Sewing Onto Your Journal Pages

You can sew embellishments onto your paper journal pages.

You can use any page in a book as if it’s fabric (to sew on, for example) by using iron-on interfacing on the back side of the page.

I’m talking about interfacing that is smooth on one side, and the back of it has an iron-on adhesive that melts when exposed to extreme heat.

First, cut it to size. Generally, I cut it slightly smaller than the dimensions of the book page… maybe 1/16″ smaller.

Then, iron that interfacing onto the back side of the page, the same as you would iron interfacing onto fabric. It won’t always stick 100%, but it will work well enough that you can sew through it.

(If you try to embroider or sew beads onto regular pages in a book, the thread tends to pull right through the paper, if the thread is tugged.)

Sewing to Embellish an Art Journal Cover

You can do the same thing with your journal cover. A strong crewel embroidery needle will usually sew through cardboard… but you’ll probably need a thimble to push the needle through.

Mixed media art journal coverYou can then embroider with embroidery floss, yarn, thin ribbon, etc. You can add buttons, beads, and so on, too.

At left, you can see one of my journal covers I’ve embellished with sewn-on buttons. Most of the buttons are just for decoration.

But, the biggest button is part of the journal closure.

When the journal is not in use, a string of hemp (secured to the back cover) is wrapped around the button on the front cover to hold the journal pages closed.

Concealing the Messy Back of the Page (or Journal Cover)

After you’ve finished your sewing (or other embellishment), you can glue a page or fabric over the ironed-on interfacing, so your stitches are concealed.

Or, you could cover the interfacing side with more paper… maybe a collage.

Sometimes, if I’m sewing many pages in a book, I’ll buy a second copy of the same book. Then,  I can glue a “backing” page that matches the one I’d covered with interfacing.

In other words, the un-embellished side of the page will look like it would have, if I hadn’t covered the original with interfacing. (Pop-up stores selling discounted books – at bargain prices – can be ideal for this.)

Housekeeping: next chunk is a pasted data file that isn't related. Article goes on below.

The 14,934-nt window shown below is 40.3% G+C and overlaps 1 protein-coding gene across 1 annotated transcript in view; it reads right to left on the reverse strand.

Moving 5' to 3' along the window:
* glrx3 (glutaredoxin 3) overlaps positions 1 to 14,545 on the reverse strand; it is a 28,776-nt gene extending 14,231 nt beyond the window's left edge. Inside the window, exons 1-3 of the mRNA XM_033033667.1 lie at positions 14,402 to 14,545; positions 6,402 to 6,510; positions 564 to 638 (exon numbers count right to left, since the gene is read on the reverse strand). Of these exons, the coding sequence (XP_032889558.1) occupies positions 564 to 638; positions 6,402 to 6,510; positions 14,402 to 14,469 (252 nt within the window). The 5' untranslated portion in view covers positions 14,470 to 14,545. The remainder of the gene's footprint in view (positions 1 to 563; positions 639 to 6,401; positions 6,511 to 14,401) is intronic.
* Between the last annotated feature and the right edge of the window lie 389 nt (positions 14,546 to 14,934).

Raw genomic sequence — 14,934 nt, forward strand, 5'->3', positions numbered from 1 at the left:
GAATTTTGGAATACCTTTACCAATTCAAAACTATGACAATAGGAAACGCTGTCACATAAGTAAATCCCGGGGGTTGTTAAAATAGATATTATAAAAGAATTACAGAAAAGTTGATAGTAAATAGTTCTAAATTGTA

You’ll find iron-on interfacing at any fabric shop. It’s usually kept in a bin or on shelving next to where they cut fabric yardage for you.

Fusible Alternatives

You can also iron-on Stitch Witchery or another fusible adhesive. That gives you the option of sticking something wonderful on the other side… interfacing isn’t all that interesting.

For example, you could fuse an actual piece of fabric to the paper page. Or part of a favorite (but worn out) item of clothing. Or, print artwork or an image on fabric, and apply it.

Whatever you choose to support your art journal pages, you can sew onto those pages. It’s easy!

Author: Aisling

I'm Aisling, and this is one of my websites. You may know me from Aisling.net (since 1999), and LOTS of art events. I also hosted the original ArtistsJournals (AJ and AJ2) groups at Yahoo Groups... and a bunch of other stuff.

4 thoughts on “Sewing Onto Your Journal Pages”

    1. I think that’s a great idea! However, until now, so few people visited this website, it wasn’t a high priority for me.

      That’s changing, now. I’m planning to create videos in the near future.

      Thanks!

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